James Dingwall, founder, and chief executive of Thistle Initiatives, delves into the current compliance challenges facing the peer-to-peer lending sector
It’s fair to say that the alternative lending sector has faced challenges in recent years, with the regulator’s beady eye right on point. The Financial Conduct Authority (FCA) has scrutinised mini-bonds and listed bonds and has now turned its focus to peer-to-peer lending.
The FCA paper CP20/08 has the required outcome that mini-bonds and most listed bonds now deemed “speculative illiquid securities” should not be promoted to the general retail market. These types of investments were generally promoted to retail investors, often via an Innovative Finance ISA.
The decision to effectively ban the promotion of such products to the general retail market was partly prompted by the demise of providers such as London Capital & Finance and Blackmore Bonds but also because of other issues identified by the regulator. The FCA’s concerns were centered around higher-risk lending to individuals using misleading financial promotions, limited assessments of suitability and a lack of due diligence on investments.
Meanwhile, the P2P sector is not without its own troubles. Lendy tumbled into administration in May 2019 owing investors £152m, followed by Funding Secure. We have seen several platforms cease to lend in 2020 and there are likely to be more closures. Due to these issues with the alternative lending sector, customer perception of P2P is changing.
Customer acquisition costs are increasing. Most platforms are struggling to attract new investors. It’s a difficult time. There are also greater regulatory requirements. P2P platforms need to ensure their financial promotions are compliant, that they conduct appropriate due diligence and that the investor understands the risks involved.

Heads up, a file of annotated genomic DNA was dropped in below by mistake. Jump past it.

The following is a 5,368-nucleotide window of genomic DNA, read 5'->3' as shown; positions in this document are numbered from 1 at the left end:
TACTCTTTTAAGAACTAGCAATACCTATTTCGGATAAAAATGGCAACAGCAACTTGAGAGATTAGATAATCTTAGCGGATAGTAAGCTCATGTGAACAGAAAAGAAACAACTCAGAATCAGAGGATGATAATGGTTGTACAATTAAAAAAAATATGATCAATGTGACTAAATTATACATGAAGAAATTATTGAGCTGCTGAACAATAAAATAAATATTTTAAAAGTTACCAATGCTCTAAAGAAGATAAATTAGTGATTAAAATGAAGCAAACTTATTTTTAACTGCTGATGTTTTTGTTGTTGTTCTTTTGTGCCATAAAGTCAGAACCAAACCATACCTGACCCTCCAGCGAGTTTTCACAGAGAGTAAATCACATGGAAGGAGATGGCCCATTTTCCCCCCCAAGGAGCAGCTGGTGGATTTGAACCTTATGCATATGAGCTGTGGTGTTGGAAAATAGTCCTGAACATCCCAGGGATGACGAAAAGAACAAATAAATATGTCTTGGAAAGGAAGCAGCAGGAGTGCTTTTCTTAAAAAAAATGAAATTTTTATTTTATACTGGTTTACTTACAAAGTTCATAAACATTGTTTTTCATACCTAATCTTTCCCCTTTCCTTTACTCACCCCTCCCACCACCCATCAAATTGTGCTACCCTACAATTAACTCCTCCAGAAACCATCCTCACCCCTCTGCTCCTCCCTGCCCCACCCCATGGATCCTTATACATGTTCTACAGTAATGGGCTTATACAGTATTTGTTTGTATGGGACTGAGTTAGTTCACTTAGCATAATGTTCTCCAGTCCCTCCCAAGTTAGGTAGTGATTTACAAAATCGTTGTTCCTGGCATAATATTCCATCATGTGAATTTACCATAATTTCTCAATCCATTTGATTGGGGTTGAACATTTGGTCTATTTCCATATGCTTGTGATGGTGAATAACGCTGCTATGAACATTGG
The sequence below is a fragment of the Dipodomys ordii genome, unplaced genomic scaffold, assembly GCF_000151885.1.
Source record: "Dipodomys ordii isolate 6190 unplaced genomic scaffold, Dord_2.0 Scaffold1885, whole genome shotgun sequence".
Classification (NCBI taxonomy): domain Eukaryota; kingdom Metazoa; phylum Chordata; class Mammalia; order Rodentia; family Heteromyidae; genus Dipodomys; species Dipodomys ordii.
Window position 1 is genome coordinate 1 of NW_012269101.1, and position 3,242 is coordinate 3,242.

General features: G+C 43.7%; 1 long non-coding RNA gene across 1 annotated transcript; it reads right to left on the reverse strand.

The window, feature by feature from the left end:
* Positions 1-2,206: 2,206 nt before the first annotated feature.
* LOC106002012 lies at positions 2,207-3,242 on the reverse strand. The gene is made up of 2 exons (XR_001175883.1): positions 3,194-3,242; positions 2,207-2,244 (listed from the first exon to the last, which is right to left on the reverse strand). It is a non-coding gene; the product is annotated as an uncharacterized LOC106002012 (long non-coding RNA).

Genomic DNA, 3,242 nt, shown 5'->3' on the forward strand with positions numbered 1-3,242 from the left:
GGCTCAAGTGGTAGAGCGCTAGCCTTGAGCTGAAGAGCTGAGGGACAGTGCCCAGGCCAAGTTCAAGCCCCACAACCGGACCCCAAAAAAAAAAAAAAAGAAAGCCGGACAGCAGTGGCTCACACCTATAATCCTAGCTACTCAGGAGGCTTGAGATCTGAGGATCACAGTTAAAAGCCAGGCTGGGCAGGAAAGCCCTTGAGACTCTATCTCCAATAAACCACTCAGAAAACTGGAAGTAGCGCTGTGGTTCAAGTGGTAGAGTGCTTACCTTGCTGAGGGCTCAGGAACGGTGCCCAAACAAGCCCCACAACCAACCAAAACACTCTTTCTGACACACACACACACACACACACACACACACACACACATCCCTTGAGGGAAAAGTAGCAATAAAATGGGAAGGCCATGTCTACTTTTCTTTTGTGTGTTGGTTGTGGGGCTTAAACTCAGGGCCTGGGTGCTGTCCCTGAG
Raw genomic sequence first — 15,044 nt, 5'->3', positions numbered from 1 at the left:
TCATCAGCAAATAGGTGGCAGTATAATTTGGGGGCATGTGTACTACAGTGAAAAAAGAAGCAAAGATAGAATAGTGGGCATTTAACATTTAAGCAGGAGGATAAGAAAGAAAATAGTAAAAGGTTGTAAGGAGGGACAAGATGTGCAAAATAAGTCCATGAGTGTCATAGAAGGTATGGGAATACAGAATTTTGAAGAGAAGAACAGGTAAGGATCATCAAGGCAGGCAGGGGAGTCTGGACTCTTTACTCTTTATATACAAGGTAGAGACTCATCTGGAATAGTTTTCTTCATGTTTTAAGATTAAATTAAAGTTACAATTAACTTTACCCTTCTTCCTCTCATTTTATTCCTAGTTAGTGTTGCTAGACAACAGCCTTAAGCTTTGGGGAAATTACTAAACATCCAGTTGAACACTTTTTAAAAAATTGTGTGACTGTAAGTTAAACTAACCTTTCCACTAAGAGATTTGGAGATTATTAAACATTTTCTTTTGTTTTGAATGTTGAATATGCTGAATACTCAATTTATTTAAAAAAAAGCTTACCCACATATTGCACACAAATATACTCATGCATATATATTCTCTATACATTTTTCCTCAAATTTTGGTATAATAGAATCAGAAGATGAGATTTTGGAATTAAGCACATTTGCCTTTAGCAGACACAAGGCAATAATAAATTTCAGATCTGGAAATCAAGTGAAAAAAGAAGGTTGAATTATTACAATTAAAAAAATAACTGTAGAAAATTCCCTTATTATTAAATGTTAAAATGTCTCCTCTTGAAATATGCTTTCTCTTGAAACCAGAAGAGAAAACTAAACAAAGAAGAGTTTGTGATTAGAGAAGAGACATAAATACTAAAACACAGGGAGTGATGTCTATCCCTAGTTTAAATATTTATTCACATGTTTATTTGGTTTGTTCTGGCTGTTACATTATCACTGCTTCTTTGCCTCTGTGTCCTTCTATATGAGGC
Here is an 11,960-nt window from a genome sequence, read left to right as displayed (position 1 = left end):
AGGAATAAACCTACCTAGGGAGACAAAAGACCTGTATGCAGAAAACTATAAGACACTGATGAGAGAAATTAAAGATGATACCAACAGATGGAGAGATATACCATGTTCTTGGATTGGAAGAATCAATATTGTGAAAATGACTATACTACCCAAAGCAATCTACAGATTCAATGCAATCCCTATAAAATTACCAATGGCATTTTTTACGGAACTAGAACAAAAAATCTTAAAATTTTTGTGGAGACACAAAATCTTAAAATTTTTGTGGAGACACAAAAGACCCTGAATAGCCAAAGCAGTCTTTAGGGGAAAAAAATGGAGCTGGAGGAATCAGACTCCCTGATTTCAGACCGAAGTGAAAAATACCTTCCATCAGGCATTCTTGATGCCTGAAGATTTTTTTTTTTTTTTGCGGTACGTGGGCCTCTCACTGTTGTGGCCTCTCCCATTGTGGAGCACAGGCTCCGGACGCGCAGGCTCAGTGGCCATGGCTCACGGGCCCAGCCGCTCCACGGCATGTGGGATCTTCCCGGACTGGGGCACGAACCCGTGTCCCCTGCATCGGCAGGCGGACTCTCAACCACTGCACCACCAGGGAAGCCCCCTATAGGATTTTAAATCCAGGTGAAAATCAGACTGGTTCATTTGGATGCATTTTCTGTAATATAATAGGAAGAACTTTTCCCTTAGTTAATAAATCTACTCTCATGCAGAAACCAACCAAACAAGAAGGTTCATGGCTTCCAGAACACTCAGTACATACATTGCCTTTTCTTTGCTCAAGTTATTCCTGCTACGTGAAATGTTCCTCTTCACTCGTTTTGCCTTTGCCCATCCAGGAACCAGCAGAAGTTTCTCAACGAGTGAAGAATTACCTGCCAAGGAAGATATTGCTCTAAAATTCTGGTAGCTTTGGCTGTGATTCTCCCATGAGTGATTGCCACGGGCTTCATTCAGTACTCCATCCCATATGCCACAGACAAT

The FCA recently introduced investor marketing restrictions for the sector, mandating platforms to offer appropriateness tests to all potential investors. It’s important that investors understand that P2P is a high-risk, illiquid investment, with no secondary market on many platforms and no financial services compensation scheme coverage. There is also a requirement for adequate due diligence. It’s fair to say that the FCA guidance has evolved over the years.
We do, however, all know the rules of engagement: comply with the FCA requirements on issuing credit; comply with your own credit policy; and comply with what you have promised your investor in your terms and conditions. The outcome should platforms fail any of these test points is general redress. However, it should be noted that any failure is not limited to one investor, but to all investors who invested at that time or in that particular investment.
Therefore, platforms could end up having to redress every investor, especially if they failed to conduct adequate due diligence on a specific investment. With an increased number of P2P firms heading towards administration and claims management companies hovering like hungry birds of prey, this might just turn into a bigger problem than we all think.
However, it is important to underline that success in this market can still be achieved and it has been great to see some platforms performing well despite this economic environment. My advice is simple: know your risks. Platforms need to assess financial promotions regularly, make their suitability test specific to the risks of their platform and proactively review their due diligence.
This can be done internally, or via specialists. I would also recommend reading and answering questions from CP20/08 to understand how that guidance would affect your business model if such rules were to come into force.
Thistle Initiatives is an award-winning compliance consultancy, offering expert advice and support across the financial services sector. For more information on the range of services we offer, visit thistleinitiatives.co.uk or call 0207 436 0630 to speak to a member of the team.